“I am raising three African American boys,” Jones-Drew told the Chronicle. “Whenever you see things like that … and it’s not just Ferguson, I was in Jacksonville when Trayvon Martin happened, I was in Jacksonville when the gas station shooting over the loud music happened. Those things touch home.
“I definitely wanted to show the people out in Ferguson and around the world that as athletes, we understand and we try to do whatever we can to make a statement. If we could do more, we would.”
More and more proud to have this guy on our team. A Raider before he even got here.
Anonymous said: What's the most illegal thing you ever did?
At Stanford there was this Professor who was a total bitch and she taught British Literature, which was cool. Except she taught only her opinions of the books and it didn’t help me as a writer. I went to school to learn new things to improve my craft, not have someone else’s opinions carved onto my forehead.
So anyway, for our final project, she asked us to write a ten page paper on why the color symbolism in Othello was so significant. I did some research and it turned out that she did her entire graduate thesis on this very subject. I was mad. This wasn’t teaching, this was boosting her ego. SO I wrote a ten page essay on why color symbolism in Othello wasn’t significant, satirizing it to the point of no return, saying that her opinion was an opinion and shouldn’t be taken seriously.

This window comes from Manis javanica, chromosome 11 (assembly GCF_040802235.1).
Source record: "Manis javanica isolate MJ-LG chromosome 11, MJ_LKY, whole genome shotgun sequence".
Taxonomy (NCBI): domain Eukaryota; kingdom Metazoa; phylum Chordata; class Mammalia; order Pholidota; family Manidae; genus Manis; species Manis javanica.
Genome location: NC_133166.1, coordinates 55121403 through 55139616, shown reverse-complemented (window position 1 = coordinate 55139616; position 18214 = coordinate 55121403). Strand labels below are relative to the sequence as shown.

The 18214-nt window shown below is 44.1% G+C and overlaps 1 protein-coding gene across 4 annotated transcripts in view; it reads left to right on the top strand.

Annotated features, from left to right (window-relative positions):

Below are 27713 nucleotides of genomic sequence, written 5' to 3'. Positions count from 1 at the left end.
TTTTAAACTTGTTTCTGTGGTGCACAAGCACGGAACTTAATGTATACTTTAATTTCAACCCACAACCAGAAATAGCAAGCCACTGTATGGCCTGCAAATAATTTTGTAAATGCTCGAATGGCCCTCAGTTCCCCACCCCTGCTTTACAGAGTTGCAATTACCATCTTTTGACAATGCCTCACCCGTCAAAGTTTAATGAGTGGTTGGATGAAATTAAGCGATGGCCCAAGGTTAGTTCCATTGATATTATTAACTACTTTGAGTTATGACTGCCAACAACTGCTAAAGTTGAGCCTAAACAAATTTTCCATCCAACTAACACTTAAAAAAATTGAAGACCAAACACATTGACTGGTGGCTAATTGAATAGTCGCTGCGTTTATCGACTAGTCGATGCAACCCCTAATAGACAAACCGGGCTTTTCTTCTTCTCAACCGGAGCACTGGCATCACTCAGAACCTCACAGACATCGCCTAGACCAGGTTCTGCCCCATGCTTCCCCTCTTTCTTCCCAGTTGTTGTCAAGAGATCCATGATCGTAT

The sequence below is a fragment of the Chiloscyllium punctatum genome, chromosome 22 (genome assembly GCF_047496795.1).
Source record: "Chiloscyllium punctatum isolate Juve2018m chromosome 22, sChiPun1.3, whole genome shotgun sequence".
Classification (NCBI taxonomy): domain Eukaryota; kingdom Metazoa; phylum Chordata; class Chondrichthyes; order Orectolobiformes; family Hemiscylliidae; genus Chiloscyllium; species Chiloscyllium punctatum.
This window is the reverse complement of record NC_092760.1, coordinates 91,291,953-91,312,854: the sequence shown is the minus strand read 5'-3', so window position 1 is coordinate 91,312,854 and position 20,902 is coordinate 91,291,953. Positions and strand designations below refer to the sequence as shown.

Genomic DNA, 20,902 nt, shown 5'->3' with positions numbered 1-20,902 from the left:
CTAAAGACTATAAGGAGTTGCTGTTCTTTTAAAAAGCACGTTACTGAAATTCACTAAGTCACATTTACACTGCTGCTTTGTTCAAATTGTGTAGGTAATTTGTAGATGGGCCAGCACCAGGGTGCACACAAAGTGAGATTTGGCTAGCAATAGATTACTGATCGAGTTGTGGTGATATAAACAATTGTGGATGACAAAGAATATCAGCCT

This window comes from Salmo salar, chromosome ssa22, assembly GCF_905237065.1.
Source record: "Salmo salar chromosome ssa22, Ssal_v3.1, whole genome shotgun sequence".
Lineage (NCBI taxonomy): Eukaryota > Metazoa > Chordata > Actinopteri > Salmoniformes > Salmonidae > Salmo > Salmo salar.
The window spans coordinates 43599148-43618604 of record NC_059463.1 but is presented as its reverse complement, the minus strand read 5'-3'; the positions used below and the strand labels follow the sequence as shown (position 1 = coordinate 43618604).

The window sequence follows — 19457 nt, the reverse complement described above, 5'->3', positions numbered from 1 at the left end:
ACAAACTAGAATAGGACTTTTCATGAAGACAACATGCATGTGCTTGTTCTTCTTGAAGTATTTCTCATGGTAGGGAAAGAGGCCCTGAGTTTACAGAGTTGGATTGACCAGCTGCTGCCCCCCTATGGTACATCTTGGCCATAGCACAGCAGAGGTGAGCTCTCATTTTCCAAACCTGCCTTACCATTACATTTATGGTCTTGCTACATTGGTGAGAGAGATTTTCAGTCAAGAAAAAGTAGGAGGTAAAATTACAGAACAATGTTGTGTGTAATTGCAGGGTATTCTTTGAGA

SHe failed me, needless to say. So in retaliation, I responded by baking a batch of brownies laced with weed and laxatives and delivered them myself to the professor hours before her big graduation speech. I told her that it was a peace offering, my way of apologizing and asking if I could do anything to fix my grade.
She refused to fix my grade.
In the end, she shit herself on stage.
I didn’t regret it.
"I went to school to learn new things and improve my craft, not have someone else’s ideas carved onto my forehead."
I’ve found my senior quote.
Normandy Beaches in 1944 & 70 Years Later
On June 6, 1944, Allied soldiers descended on the beaches of Normandy for D-Day, an operation that turned the tide of the Second World War against the Nazis, marking the beginning of the end of the conflict. Reuters photographer Chris Helgren compiled archive pictures taken during the invasion and went back to the same places to photograph them as they appear today.
More pictures here